By Mariuxi Mansfield, Staff Writer
It has been a roller coaster year for women’s rights issues.
After a political campaign where the current President of the United States has said several epithets against women, provoking strikes, marches and controversy, it may seem hard to find a voice or a message that truly speaks for International Women’s Day.
But then there was “The Fearless Girl.”
On the the eve of the International Women’s Day, March 8, the Advertising Agency McCann Erickson and its client, the investment firm State Street Global Advisors (SSGA), decided to make a bold statement.
They set a 50-inch sculpture of a little girl standing against one of the most iconic images on Wall Street, “The Charging Bull.”
The idea behind the sculpture was to celebrate “the power of women in leadership,” calling on over 3,500 companies that manage trillions of dollars to increase the number of women on their corporate boards.
The Delaware sculptor Kristen Visbal was hired by SSGA for their campaign. She wanted to create someone that everyone could relate to: a girl wearing high-tops in a simple dress, with her hair pulled back in a ponytail. At her feet a plaque reads, ‘‘Know the power of women in leadership. SHE makes a difference.’’
“The idea of having a female standing against the bull just struck us as a very clever but also creative and engaging way to make that statement,” Lori Heinel, State Street’s deputy global chief investment officer, told to Business Insider. “Her stance is one of determination, forwardness, and being willing to challenge and take on the status quo.”
However, the efforts of SSGA to improve the number of female executives in its own ranks hasn’t provided a good example on this matter. Of its 28-person leadership team, only five are women, according to the company website.
As a matter of fact, the new Equilar Gender Diversity Index (GDI), an index that measures 50 percent representation of both males and females on Russell 3,000 boards, revealed that it will take nearly 40 years for 3,000 boards of directors to reach gender parity.
If the current rate of growth remains the same, boards would reach 50 percent male and 50 percent female representation by 2055.
“We believe boards have an important role to play in increasing gender diversity and believe our guidance can help directors take action now,” Rakhi Kumar, head of corporate governance at State Street Global Advisors, said.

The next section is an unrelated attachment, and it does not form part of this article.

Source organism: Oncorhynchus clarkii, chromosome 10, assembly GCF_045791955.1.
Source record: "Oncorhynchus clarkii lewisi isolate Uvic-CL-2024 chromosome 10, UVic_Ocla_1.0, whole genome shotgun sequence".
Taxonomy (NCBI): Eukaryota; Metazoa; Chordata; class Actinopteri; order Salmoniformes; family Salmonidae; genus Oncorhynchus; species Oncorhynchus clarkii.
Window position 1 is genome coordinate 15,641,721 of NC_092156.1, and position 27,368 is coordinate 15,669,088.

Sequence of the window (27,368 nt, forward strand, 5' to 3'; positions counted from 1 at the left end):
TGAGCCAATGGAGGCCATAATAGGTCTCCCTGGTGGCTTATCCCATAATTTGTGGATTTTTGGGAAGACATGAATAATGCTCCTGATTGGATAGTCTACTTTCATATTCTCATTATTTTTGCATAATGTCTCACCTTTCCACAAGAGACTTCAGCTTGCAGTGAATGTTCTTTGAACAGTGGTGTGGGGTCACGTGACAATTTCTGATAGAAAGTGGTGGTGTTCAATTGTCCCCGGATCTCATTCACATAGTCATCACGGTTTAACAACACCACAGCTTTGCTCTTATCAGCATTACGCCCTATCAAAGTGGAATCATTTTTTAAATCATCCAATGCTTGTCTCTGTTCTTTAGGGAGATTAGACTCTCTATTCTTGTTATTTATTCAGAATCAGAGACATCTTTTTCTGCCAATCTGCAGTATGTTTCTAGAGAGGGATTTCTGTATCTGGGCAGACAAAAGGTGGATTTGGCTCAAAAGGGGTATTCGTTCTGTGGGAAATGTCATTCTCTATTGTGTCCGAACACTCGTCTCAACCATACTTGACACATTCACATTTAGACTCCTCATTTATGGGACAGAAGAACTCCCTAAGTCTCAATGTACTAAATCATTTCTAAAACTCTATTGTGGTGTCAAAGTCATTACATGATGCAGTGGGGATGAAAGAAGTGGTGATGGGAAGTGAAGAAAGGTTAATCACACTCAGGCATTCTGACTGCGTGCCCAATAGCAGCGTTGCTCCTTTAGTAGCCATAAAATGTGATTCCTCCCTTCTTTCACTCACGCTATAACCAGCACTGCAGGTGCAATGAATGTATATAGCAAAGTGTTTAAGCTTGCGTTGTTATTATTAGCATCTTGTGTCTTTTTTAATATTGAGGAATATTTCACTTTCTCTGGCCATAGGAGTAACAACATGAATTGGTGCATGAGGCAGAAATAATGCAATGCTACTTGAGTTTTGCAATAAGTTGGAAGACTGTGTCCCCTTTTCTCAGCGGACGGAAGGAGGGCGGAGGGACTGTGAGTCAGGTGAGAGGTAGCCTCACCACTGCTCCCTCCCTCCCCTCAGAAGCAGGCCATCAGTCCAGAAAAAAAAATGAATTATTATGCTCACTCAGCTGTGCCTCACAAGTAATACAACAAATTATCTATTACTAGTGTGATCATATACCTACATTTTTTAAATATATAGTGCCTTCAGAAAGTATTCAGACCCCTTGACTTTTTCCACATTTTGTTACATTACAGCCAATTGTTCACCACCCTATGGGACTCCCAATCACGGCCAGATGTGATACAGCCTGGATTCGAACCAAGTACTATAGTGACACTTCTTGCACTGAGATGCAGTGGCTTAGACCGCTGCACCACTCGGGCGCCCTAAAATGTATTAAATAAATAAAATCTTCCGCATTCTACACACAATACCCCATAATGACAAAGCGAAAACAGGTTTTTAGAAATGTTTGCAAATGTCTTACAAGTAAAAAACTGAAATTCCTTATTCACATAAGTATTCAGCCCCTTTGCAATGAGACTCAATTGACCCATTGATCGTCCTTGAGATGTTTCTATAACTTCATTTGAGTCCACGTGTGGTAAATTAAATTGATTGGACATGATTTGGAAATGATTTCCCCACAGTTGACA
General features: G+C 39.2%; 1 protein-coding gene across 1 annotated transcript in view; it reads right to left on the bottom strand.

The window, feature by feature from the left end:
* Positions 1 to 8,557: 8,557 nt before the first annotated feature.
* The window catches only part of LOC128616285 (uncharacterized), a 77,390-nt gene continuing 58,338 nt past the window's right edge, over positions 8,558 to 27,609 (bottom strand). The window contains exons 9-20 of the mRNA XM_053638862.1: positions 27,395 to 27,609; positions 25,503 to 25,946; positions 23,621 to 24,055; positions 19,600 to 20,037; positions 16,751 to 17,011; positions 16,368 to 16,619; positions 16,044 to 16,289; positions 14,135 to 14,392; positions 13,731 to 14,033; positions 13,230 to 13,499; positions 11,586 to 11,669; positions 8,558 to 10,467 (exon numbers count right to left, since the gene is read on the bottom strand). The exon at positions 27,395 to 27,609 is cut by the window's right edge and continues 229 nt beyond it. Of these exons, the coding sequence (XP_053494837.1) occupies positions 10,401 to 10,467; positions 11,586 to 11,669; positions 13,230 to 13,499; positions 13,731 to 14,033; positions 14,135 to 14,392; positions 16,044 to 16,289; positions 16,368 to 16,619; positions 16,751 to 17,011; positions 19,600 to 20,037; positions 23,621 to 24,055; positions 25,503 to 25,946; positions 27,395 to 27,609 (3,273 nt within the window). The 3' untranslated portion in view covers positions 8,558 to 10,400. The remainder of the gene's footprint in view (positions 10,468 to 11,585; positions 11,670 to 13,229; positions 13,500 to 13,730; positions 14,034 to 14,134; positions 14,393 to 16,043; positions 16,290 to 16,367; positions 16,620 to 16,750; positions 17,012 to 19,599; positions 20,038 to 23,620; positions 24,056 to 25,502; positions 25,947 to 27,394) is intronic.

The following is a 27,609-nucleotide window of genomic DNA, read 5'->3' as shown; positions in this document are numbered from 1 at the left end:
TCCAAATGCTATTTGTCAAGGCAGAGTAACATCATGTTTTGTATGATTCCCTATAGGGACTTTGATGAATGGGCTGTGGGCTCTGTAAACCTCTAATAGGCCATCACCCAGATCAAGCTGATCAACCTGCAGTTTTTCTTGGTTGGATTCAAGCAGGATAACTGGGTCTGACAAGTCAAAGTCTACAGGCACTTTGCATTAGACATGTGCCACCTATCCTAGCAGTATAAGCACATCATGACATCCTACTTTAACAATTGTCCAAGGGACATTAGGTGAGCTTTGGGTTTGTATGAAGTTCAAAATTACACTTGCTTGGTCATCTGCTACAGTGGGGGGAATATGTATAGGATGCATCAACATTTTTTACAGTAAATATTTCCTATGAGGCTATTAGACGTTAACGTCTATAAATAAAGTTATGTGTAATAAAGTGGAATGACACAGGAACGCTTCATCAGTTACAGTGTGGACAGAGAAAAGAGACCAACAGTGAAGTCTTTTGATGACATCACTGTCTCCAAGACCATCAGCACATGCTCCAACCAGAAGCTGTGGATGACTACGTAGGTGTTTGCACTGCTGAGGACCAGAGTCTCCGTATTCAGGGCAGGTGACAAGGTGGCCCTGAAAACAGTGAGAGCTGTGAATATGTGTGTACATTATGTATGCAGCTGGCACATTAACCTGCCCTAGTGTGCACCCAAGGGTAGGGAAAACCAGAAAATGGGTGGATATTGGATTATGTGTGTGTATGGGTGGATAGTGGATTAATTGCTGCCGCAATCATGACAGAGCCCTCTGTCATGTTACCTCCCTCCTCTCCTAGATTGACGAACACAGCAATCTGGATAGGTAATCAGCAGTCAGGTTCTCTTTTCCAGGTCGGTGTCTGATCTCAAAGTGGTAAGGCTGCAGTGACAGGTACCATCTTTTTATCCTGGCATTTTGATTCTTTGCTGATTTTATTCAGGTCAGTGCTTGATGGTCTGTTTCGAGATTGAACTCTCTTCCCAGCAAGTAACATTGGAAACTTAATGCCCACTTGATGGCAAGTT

According to a market leader in equity indexes (MSCI) study cited by State Street Global Advisors, companies with strong female leadership generate a return on equity of 10.1 percent per year vs 7.4 percent for those without women in top positions.
“I feel like every other month a new study comes out that makes the case for gender diversity in corporate leadership,” Brande Stellings, vice president of corporate board services for Catalyst, a nonprofit research firm, said.
Several research studies from this firm state that companies with greater levels of gender diversity have had stronger financial performance and fewer issues with bribery, corruption, and fraud.
The same research has shown that groups with more diverse compositions tended to be more innovative and make better decisions.
The statue lit up Twitter with its own hashtag #FearlessGirl and drew large crowds, making this sculpture an international headline.
“It’s not right! They are insulting all the American people and me and my work,” 76-year-old Arturo Di Modica, a Sicilian immigrant, and the sculptor of “The Charging Bull”, told MarketWatch in an interview. “My bull is a symbol for America. My bull is a symbol of prosperity and for strength.”
“The Charging Bull” itself started as a piece of “temporary guerilla art” in 1989. It was meant to be a symbol of power and strength for the American people after the stock market crash in 1987.
In addition, “The Charging Bull” was installed without permission. McCann did get a permit for “The Fearless Girl.”
In any case, State Street Global Advisors never expected the massive reaction the sculpture received.
“In her short time here, ‘The Fearless Girl’ has fueled powerful conversations about women in leadership and inspired so many,” Bill de Blasio, the Mayor of New York City, said in a statement.
“The Fearless Girl” will remain in place through February 2018, Mayor de Blasio’s office told the Daily News on Sunday, March 26.
“That is not a symbol! That’s an advertising trick,” Di Modica said.